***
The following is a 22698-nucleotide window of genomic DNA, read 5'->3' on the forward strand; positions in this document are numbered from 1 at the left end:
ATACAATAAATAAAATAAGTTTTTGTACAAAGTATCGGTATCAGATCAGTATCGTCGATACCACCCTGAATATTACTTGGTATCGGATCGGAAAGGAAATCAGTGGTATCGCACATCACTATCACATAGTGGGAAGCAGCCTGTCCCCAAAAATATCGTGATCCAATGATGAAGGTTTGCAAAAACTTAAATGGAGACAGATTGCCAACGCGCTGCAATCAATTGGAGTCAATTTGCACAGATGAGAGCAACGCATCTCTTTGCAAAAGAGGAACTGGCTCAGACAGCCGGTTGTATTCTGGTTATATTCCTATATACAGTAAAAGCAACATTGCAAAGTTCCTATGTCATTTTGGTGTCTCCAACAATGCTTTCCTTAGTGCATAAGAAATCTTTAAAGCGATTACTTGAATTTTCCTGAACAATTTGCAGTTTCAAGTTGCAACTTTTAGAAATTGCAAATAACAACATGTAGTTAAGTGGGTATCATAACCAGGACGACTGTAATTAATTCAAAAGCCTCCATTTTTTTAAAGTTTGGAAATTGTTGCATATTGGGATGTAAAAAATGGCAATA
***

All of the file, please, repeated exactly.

The following is a 22698-nucleotide window of genomic DNA, read 5'->3' on the forward strand; positions in this document are numbered from 1 at the left end:
ATACAATAAATAAAATAAGTTTTTGTACAAAGTATCGGTATCAGATCAGTATCGTCGATACCACCCTGAATATTACTTGGTATCGGATCGGAAAGGAAATCAGTGGTATCGCACATCACTATCACATAGTGGGAAGCAGCCTGTCCCCAAAAATATCGTGATCCAATGATGAAGGTTTGCAAAAACTTAAATGGAGACAGATTGCCAACGCGCTGCAATCAATTGGAGTCAATTTGCACAGATGAGAGCAACGCATCTCTTTGCAAAAGAGGAACTGGCTCAGACAGCCGGTTGTATTCTGGTTATATTCCTATATACAGTAAAAGCAACATTGCAAAGTTCCTATGTCATTTTGGTGTCTCCAACAATGCTTTCCTTAGTGCATAAGAAATCTTTAAAGCGATTACTTGAATTTTCCTGAACAATTTGCAGTTTCAAGTTGCAACTTTTAGAAATTGCAAATAACAACATGTAGTTAAGTGGGTATCATAACCAGGACGACTGTAATTAATTCAAAAGCCTCCATTTTTTTAAAGTTTGGAAATTGTTGCATATTGGGATGTAAAAAATGGCAATA